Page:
West Nile virus fight best done by spraying

One California resident says she packed her bags and is ready to flee at a moment’s notice. Another lamented at a recent public meeting, “Do elected officials know people don’t feel safe in their homes?” 

Why are some Californians so afraid? They actually believe the pesticides used to control West Nile virus are part of some insidious effort to poison the public — and they won’t listen to reason.

Screaming activists literally took over a recent public meeting that was designed to provide a helpful dialogue between mosquito control officials and the Davis community. Rather than enter a shouting match, public officials left the meeting. Activists then took the opportunity to organize their opposition movement. Before officials left, one activist shouted: “Are we going to be forced to lay down in front of spray trucks?” Such proposals — serious or rhetorical — are simply repugnant.

It would be more rational — and equally appalling — for activists to block ambulances because driving poses risks. Ironically, driving is quite risky, while pesticide-spraying is not.

Mosquito control officials only want to spray for one reason: to save lives. Over the past four years, there were more than 16,000 cases of the West Nile virus and more than 650 deaths. For some of those who survive, the illness can escalate into an excruciatingly painful neuroinvasive disease — one that can cause paralysis. In just the past two years, the Centers for Disease Control documented more than 4,000 cases of West Nile’s neuroinvasive disease. And even the more modest forms of West Nile virus sickness can be quite horrific.

This year, West Nile is hitting California the hardest, which is why mosquito-control operations are out in full force. So far, the CDC reports more than 500 cases nationwide — nearly half occurred in California. It also reported 12 deaths nationwide, half of them in the Golden State. More than 200 of the cases have developed into neuroinvasive disease this year, including 79 cases in California.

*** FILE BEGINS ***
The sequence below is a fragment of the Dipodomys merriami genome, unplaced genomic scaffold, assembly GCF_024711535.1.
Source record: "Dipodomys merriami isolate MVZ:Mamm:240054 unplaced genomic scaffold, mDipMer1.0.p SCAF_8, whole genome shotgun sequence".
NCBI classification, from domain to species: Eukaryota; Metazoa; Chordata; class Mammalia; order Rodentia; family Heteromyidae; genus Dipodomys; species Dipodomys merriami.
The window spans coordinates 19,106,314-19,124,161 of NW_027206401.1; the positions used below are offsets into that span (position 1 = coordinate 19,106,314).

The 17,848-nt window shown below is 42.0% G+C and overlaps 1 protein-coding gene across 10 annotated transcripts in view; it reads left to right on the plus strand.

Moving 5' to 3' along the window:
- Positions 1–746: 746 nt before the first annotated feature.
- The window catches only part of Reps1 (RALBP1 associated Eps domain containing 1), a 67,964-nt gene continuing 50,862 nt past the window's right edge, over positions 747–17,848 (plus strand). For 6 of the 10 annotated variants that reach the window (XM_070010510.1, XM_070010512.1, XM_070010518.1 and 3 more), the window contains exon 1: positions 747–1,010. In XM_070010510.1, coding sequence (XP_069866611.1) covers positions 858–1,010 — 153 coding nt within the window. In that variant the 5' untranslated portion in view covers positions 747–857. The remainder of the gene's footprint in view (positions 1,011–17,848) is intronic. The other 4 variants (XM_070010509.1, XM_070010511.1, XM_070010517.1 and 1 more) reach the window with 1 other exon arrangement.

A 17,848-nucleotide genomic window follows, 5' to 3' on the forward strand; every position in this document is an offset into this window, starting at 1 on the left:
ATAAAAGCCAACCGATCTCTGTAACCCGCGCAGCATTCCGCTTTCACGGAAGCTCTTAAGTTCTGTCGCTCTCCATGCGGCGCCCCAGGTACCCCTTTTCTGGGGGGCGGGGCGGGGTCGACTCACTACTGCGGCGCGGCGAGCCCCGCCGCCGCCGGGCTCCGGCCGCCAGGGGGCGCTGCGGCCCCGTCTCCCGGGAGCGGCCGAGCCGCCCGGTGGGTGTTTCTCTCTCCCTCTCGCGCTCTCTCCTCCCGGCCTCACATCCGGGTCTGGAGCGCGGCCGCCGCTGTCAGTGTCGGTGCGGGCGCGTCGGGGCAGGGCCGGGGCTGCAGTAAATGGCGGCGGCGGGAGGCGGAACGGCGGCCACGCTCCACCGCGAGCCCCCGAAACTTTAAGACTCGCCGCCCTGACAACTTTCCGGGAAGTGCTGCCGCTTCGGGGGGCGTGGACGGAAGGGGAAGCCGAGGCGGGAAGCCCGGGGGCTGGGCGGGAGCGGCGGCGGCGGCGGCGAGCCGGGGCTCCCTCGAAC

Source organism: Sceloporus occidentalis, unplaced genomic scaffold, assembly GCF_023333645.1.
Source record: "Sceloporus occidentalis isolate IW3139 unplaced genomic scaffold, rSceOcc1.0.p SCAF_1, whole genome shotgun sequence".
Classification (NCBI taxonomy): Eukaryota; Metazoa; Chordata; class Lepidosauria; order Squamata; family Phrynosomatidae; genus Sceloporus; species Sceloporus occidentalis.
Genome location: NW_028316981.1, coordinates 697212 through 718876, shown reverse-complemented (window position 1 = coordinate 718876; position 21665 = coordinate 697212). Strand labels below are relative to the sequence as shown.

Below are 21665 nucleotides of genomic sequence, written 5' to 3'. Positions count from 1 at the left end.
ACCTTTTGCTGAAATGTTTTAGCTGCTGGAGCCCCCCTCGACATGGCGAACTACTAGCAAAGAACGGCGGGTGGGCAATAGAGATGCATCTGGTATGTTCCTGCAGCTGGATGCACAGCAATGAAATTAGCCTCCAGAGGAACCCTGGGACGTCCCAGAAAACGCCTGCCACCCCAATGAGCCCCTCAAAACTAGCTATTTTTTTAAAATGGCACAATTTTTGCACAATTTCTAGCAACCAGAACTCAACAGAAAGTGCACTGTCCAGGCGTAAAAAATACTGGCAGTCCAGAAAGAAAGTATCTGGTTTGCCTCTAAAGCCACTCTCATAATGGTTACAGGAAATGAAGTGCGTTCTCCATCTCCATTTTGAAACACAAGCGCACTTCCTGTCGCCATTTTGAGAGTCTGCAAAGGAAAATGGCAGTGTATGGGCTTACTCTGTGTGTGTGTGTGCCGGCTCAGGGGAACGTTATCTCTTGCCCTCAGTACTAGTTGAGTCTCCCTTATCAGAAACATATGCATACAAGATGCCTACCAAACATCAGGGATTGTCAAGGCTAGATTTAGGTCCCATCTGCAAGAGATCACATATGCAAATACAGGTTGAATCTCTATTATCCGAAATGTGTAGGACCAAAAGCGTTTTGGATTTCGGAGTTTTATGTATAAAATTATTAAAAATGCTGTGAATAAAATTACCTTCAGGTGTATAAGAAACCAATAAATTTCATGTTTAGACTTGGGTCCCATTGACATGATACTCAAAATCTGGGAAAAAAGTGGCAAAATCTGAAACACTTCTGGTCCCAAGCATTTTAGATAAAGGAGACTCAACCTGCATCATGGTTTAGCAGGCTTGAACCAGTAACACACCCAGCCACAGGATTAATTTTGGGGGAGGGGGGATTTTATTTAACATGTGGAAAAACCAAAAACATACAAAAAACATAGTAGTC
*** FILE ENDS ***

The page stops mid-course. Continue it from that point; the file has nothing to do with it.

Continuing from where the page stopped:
The actual numbers are probably higher as it takes time for local case counts to be documented by the CDC. Recent news reports maintain that Sacramento alone has seen more than 200 cases of West Nile illnesses this year. Expect these numbers to climb as cases will continue to mount well into the fall.

As a point of comparison, consider the CDC data on the number of health problems related to pesticide exposures from West Nile-related spraying during the four-year period of 1999-2002. According to the CDC report, there were a total of 131 “potential” and two confirmed cases of temporary illness among a population that CDC estimates was 118 million in 2000. CDC concluded that properly applied spraying poses little risk.

In addition to a very good record when it comes to acute illnesses, pesticide spraying doesn’t pose risk for long-term problems. The Environmental Protection Agency sets standards that only allow exposure levels that are thousands of times lower than levels regulators find safe in laboratory tests. Moreover, mosquito-control sprayers typically only apply two to three-and-a-half ounces of pesticides per acre — and the substance quickly breaks down and basically disappears within a few days, according to EPA.

All products in use were tested extensively to rule out cancer effects, even at high levels. For example, one product currently being used in California contains pyrethroids, insecticides derived in part from chrysanthemum flowers. According to the Agency for Toxic Substances and Disease Registry, the best science does not support claims that such products cause cancer or other serious health effects. The agency notes that there isn’t any evidence showing that these products cause cancer or other problems alleged by activists.

So before more Californians start lying down in front of spray trucks, they might want to reconsider those lives they may sacrifice in the process. After all, mosquito-control officials are only doing what they were called to do: protect public health.